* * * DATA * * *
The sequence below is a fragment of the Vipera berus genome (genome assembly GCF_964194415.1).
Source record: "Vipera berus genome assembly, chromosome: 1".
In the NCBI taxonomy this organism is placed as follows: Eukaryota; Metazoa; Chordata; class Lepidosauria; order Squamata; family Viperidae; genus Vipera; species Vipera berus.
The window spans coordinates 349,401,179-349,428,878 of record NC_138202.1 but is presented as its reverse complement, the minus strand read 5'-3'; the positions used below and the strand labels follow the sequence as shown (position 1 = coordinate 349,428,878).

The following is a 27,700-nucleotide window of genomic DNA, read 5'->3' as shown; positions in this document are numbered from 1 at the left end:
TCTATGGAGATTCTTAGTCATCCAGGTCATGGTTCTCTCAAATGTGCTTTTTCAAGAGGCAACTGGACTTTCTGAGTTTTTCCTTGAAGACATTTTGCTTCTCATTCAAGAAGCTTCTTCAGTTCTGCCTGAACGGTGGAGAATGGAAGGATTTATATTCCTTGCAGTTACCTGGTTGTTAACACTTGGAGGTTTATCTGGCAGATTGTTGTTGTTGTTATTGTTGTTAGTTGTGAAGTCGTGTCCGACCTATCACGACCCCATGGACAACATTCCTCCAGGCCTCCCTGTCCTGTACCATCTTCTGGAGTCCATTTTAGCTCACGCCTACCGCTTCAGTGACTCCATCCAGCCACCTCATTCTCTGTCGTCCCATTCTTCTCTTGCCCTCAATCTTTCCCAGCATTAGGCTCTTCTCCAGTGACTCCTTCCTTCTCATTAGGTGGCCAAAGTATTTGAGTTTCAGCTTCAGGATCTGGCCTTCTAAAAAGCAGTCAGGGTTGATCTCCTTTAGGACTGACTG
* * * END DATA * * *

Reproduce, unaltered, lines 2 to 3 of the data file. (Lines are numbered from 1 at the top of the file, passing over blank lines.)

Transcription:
Source record: "Vipera berus genome assembly, chromosome: 1".
In the NCBI taxonomy this organism is placed as follows: Eukaryota; Metazoa; Chordata; class Lepidosauria; order Squamata; family Viperidae; genus Vipera; species Vipera berus.